HP has recently introduced a series of tank printers in New Zealand, the HP Smart Tank printers. An HP Smart Tank 7300 printer and scanner/copier landed here for review, and here are my impressions.
First, using ink tank printers seems to be a more economical way of printing at home, reducing waste generated by replacing ink cartridges every month (depending on printing volumes) and being cheaper than buying new cartridges.
Cartridges include not only the ink but electronics and mechanics necessary for the ink to be applied to a piece of paper. Also, most cartridges come in black and colour options, usually with a single colour cartridge having all colours (cyan, magenta and yellow). If you run out of a single colour, you must replace the whole cartridge to return to business.
On the other hand, tank printers have large containers for each colour, so you can refill only the one you need. Replacement bottles have a much larger capacity and must be refilled less frequently.
The HP documentation says the ink provided with a new printer should be enough for two years before you need to refill those tanks. This is huge.
Those ink tanks are visible, so you can glance at the printer and see how much ink is available. No more getting caught by surprise.
This is a massive shift in how you use colour printers at home.
The HP Smart Tank 7300 arrived here, and I went on to set up the new printer. The instructions are easy to follow and consist of installing the printheads, filling the tanks, feeding some paper for an automatic alignment, and adding the printer to your network and computers.
Filling the tanks is very easy, with the bottles being designed to be spill-free.
Once the printer is powered on, it will print a test page. You then put this page on the scanner glass, and the printer will check if there is a need for a printhead alignment. All very easy and automatic.
Connecting to my network was a different exercise, though. I tried using two different Windows computers and an Android phone, and even though the printer would connect to the network, there was no way for the printer to stay connected after a power cycle. It was as if it "forgot" the wireless network. I then set up using an Ethernet cable, which worked without problems.
The printer has a built-in web server with all settings and reports available. I looked around and found a firmware update option that wasn't working, so I looked on the HP support website and found an update available for this printer model. After downloading and updating the printer, I tried the wireless setup again, which worked this time. The printer stays connected to my wireless network, and checking for updates also doesn't end in error any more. Since this printer lives in our home office, I decided to keep it connected via Ethernet anyway - I believe that if something can be wired, it will be wired.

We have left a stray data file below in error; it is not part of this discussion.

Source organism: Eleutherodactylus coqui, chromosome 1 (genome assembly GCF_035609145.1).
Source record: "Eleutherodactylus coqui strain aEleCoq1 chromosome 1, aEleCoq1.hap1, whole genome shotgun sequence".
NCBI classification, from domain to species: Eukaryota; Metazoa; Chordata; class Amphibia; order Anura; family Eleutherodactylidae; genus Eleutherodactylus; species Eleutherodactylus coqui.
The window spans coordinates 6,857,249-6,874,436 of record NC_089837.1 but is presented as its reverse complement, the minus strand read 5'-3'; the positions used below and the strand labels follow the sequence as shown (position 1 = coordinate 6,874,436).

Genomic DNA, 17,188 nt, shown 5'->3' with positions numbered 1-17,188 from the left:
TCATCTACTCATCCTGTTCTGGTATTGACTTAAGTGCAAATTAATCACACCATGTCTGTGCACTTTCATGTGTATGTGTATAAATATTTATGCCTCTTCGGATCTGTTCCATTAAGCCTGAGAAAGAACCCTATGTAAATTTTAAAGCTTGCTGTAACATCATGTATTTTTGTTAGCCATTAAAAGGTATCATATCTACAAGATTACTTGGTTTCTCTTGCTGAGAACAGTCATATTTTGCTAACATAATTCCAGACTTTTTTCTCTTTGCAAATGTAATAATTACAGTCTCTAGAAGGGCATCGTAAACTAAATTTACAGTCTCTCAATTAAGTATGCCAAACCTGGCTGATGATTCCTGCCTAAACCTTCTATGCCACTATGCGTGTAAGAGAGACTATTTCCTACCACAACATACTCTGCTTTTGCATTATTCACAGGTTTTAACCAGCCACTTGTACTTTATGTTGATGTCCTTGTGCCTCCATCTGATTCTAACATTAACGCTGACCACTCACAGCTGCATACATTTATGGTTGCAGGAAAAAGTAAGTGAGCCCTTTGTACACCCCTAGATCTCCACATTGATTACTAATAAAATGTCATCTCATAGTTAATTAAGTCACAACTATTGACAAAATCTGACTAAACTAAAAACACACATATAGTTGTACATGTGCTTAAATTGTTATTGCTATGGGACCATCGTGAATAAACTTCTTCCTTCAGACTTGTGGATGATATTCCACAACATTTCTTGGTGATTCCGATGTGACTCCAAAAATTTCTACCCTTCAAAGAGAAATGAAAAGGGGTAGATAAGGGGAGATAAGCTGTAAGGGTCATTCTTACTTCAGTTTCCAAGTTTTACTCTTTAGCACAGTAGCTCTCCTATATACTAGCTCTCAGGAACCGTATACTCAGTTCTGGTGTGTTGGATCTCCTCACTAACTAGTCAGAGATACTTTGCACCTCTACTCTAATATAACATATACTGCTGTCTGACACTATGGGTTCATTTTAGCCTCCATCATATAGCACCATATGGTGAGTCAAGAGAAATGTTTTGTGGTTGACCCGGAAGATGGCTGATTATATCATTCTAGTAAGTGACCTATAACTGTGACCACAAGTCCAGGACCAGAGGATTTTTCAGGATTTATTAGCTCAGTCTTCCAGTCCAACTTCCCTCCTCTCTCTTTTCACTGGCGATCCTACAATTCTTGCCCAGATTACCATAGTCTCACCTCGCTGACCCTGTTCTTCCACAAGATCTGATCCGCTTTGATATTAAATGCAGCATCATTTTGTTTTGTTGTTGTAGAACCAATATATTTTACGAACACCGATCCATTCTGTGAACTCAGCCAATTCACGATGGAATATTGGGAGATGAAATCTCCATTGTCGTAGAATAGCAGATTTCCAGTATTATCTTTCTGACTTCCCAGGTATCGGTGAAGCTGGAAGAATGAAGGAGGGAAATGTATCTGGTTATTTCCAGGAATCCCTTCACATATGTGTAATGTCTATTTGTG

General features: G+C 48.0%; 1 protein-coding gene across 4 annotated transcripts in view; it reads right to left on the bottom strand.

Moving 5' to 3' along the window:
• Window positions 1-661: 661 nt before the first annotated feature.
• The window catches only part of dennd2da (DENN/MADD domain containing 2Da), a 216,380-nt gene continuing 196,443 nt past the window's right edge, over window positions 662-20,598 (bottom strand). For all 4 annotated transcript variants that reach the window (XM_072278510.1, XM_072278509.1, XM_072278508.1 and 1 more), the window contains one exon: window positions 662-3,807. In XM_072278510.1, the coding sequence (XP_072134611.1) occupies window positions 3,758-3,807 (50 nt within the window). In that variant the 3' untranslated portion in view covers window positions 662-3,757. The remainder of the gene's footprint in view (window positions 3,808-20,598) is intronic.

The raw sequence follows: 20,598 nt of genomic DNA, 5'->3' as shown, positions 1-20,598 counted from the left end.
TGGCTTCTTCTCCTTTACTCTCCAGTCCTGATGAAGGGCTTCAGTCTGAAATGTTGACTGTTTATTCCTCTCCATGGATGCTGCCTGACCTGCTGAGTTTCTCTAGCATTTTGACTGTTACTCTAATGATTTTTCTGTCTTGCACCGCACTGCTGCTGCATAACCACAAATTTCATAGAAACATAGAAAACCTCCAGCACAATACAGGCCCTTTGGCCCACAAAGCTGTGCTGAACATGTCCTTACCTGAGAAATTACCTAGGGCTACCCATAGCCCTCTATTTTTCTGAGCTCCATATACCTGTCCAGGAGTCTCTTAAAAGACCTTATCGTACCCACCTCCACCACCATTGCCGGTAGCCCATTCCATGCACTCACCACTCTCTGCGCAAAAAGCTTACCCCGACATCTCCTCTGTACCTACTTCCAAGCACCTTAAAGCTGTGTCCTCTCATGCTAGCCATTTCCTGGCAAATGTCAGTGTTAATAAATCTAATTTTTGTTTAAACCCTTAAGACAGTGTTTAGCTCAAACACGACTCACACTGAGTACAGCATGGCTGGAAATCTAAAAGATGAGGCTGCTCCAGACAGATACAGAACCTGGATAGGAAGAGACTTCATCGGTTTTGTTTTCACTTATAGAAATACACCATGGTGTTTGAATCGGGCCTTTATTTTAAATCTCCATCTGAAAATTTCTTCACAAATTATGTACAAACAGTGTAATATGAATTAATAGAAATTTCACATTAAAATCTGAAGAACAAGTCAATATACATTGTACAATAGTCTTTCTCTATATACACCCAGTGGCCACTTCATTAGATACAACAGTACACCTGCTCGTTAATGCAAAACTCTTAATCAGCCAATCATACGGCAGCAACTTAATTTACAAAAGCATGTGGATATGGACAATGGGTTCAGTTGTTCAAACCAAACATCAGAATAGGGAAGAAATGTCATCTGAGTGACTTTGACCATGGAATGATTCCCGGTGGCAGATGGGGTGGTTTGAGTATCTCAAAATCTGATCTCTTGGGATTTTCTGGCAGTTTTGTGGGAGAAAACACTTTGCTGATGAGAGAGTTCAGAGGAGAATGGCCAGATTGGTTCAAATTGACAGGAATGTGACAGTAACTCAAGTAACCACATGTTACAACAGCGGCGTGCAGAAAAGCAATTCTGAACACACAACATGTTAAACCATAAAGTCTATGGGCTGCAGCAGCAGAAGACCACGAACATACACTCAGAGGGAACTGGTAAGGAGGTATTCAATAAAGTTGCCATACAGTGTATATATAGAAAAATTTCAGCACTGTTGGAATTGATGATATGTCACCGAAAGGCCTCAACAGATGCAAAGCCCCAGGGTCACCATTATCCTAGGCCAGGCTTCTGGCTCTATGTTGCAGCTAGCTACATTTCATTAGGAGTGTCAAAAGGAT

You can use the HP Smart Tank 7300 from your computer by just installing its drivers, but you have a lot more flexibility if you use the HP Smart app - which I recommend if you want to print from a phone, for example. Using the HP Smart app requires you to link the printer to an online account on the HP website.
The HP Smart app gives you a visual indication of the printer status, ink and paper levels and a menu with different options. The Print Photos option, for example, is much easier to use than the built-in Windows print functionality. Also, its Scan option is more feature-rich than the Windows Scan app. Most importantly, if you use the HP Smart app, you can print without having to worry if your router has changed the printer address on your network (which can happen if you connect it via wireless, then change to Ethernet, or if you haven't used it for some time and your router decides to assign a new network address to it when it reconnects).
The print results are excellent. The colours are bright and reproduce well. The printer is fast, with up to 15 pages per minute (PPM) in black or nine PPM in colour. It automatically does double-sided print without you having to feed the paper again (which would usually involve you trying to figure out which way the paper needs to go).
The paper feed can hold up to 250 sheets of A4 or 50 sheets of photo paper. You can also have labels, cards or envelopes that are easy to load and align.
There is a dual scan option: manual feed using the flatbed glass or a 35-page automatic feeder, which allows you to scan multi-page documents very quickly and save those as a single PDF (or image file). The scanner works with either HP Smart or the built-in Windows scan app.
In addition to the Wi-Fi and Ethernet connections, the HP Smart Tank 7300 allows printing via Wi-Fi Direct, Bluetooth or Apple AirPrint. The built-in web server means you can access all printer settings via a web browser. This allows you to enable or disable some functionality and see and print printing data such as the number of printed pages, troubleshooting options, etc.
I also used the Android HP Smart app to print Word documents and photos directly from my Android-based phone. I am happy about this because printing a document or photo doesn't require me to start my computer to do so - or even to have a computer around at all.